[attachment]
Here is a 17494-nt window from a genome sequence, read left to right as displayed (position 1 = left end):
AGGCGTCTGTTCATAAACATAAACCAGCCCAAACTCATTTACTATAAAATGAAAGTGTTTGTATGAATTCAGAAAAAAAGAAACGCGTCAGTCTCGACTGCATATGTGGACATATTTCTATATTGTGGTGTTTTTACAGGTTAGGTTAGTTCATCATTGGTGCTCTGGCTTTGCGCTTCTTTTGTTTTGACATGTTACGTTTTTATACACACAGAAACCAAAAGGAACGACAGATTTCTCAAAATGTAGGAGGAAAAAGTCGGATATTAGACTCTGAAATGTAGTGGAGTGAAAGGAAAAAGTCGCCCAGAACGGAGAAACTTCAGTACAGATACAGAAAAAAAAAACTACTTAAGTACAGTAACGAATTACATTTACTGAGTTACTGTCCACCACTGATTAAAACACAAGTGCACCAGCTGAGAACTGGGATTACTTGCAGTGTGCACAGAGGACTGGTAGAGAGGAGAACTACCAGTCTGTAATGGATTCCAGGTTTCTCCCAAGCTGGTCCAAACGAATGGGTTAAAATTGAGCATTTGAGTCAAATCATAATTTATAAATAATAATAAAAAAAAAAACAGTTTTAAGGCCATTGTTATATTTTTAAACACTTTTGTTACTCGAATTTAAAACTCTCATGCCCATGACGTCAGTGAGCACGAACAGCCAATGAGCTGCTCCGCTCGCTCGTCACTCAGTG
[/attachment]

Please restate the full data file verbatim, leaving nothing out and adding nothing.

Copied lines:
Here is a 17494-nt window from a genome sequence, read left to right as displayed (position 1 = left end):
AGGCGTCTGTTCATAAACATAAACCAGCCCAAACTCATTTACTATAAAATGAAAGTGTTTGTATGAATTCAGAAAAAAAGAAACGCGTCAGTCTCGACTGCATATGTGGACATATTTCTATATTGTGGTGTTTTTACAGGTTAGGTTAGTTCATCATTGGTGCTCTGGCTTTGCGCTTCTTTTGTTTTGACATGTTACGTTTTTATACACACAGAAACCAAAAGGAACGACAGATTTCTCAAAATGTAGGAGGAAAAAGTCGGATATTAGACTCTGAAATGTAGTGGAGTGAAAGGAAAAAGTCGCCCAGAACGGAGAAACTTCAGTACAGATACAGAAAAAAAAAACTACTTAAGTACAGTAACGAATTACATTTACTGAGTTACTGTCCACCACTGATTAAAACACAAGTGCACCAGCTGAGAACTGGGATTACTTGCAGTGTGCACAGAGGACTGGTAGAGAGGAGAACTACCAGTCTGTAATGGATTCCAGGTTTCTCCCAAGCTGGTCCAAACGAATGGGTTAAAATTGAGCATTTGAGTCAAATCATAATTTATAAATAATAATAAAAAAAAAAACAGTTTTAAGGCCATTGTTATATTTTTAAACACTTTTGTTACTCGAATTTAAAACTCTCATGCCCATGACGTCAGTGAGCACGAACAGCCAATGAGCTGCTCCGCTCGCTCGTCACTCAGTG